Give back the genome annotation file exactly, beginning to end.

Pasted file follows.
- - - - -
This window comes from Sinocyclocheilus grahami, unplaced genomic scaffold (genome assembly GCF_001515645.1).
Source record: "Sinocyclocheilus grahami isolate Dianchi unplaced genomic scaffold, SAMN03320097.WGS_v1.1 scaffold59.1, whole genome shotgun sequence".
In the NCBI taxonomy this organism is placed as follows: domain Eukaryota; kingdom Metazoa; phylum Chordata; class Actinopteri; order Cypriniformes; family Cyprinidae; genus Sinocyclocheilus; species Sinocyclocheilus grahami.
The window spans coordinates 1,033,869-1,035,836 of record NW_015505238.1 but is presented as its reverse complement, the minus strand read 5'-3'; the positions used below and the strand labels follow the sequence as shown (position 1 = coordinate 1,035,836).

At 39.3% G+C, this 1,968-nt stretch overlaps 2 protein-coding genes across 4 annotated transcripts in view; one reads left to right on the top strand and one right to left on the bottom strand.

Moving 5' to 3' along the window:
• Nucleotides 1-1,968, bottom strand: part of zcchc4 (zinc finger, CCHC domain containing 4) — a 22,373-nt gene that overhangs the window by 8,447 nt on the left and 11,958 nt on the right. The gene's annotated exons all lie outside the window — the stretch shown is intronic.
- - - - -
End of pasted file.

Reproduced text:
This window comes from Sinocyclocheilus grahami, unplaced genomic scaffold (genome assembly GCF_001515645.1).
Source record: "Sinocyclocheilus grahami isolate Dianchi unplaced genomic scaffold, SAMN03320097.WGS_v1.1 scaffold59.1, whole genome shotgun sequence".
In the NCBI taxonomy this organism is placed as follows: domain Eukaryota; kingdom Metazoa; phylum Chordata; class Actinopteri; order Cypriniformes; family Cyprinidae; genus Sinocyclocheilus; species Sinocyclocheilus grahami.
The window spans coordinates 1,033,869-1,035,836 of record NW_015505238.1 but is presented as its reverse complement, the minus strand read 5'-3'; the positions used below and the strand labels follow the sequence as shown (position 1 = coordinate 1,035,836).

At 39.3% G+C, this 1,968-nt stretch overlaps 2 protein-coding genes across 4 annotated transcripts in view; one reads left to right on the top strand and one right to left on the bottom strand.

Moving 5' to 3' along the window:
• Nucleotides 1-1,968, bottom strand: part of zcchc4 (zinc finger, CCHC domain containing 4) — a 22,373-nt gene that overhangs the window by 8,447 nt on the left and 11,958 nt on the right. The gene's annotated exons all lie outside the window — the stretch shown is intronic.